MiLB GM Gets Prostate Exam While Leading Crowd in 'Take Me out to the Ballgame'

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The human body is a complex system of moving parts and mechanisms.

This equipment must be maintained, and occasionally that means dropping trou and letting another human being poke around under the hood.

These tuneups are done in the privacy of a doctor’s office. Unlike car work, you don’t set up shop in public and tell the doctor to dive in—unless you’re Andy Milovich, in which case you broadcast the procedure to an entire stadium of people.

Milovich, the general manager of the Myrtle Beach Pelicans (the Texas Rangers’ Single-A affiliate), made good on a promise and sang “Take Me Out to the Ballgame” while undergoing a prostate exam during the seventh-inning stretch Thursday night.

ESPN’s Darren Rovell (h/t Deadspin’s Sean Newell) reports that the 45-year-old general manager promised to have the procedure broadcast on the stadium Jumbotron for Prostate Awareness Night if 10-year-old Fallon Emery’s Facebook page received 4,000 likes. Emery, a local boy from Myrtle Beach, is living with brain cancer.

The likes accrued, and Milovich followed through. It must be said that he performed admirably considering the circumstances. One can only imagine the difficulties of carrying a tune while having your prostate inspected like fruit at a farmers market.

Milovich, a first-time prostate examinee, said the experience went well.

“It wasn’t bad,” Milovich told Rovell. “The doc was done maybe 15 seconds in to the song. I think my next exam is going to be a significant letdown.”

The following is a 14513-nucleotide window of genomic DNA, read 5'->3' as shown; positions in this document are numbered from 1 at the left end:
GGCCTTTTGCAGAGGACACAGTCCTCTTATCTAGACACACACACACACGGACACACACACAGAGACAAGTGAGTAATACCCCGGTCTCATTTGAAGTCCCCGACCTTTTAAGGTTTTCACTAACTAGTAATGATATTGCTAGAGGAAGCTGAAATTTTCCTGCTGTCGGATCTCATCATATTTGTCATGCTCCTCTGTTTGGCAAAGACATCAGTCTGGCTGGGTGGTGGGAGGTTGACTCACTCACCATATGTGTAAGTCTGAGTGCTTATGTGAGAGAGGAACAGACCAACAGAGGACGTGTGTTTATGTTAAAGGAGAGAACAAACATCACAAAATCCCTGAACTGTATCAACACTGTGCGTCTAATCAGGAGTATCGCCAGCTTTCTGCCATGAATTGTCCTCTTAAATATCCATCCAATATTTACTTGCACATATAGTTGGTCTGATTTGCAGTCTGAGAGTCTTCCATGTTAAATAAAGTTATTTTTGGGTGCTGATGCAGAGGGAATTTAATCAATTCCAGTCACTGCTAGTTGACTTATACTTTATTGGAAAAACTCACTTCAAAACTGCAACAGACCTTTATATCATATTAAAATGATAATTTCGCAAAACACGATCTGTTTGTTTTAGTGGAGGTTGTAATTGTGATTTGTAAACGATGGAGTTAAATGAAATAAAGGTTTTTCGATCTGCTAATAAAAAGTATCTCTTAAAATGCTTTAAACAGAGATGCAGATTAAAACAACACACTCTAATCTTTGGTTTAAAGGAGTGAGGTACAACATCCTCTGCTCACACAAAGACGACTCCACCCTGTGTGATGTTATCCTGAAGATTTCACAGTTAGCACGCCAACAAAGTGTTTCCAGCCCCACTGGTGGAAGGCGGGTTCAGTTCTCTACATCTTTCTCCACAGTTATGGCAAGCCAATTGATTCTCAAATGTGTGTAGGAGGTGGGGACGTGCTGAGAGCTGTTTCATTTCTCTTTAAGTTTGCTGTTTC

The procedure, performed by Dr. Glenn Dangi, took place in the Pelicans' radio booth. Dangi said he’s never checked a patient’s oil in a venue quite like the Pelicans' stadium before.

“I did exams in prisons for three years and New York City for 17 years, and this was a first,” Dangi said.

Milovich mentioned the stunt inspired one of his buddies to get his first prostate exam.

“I had a college friend tell me that what I did inspired him to get his exam, so hopefully this saves some lives,” Milovich said.

Prostate cancer is a very real and avoidable disease. The procedure to check for it isn’t a snow cone, but it’s fast and conclusive.

Hats off to Mr. Milovich. Of all the sundry publicity grabs put on by minor league baseball teams, this one splits a strong balance between meaningful and ridiculous.

Walk it off, sir. You’ve done good.

 

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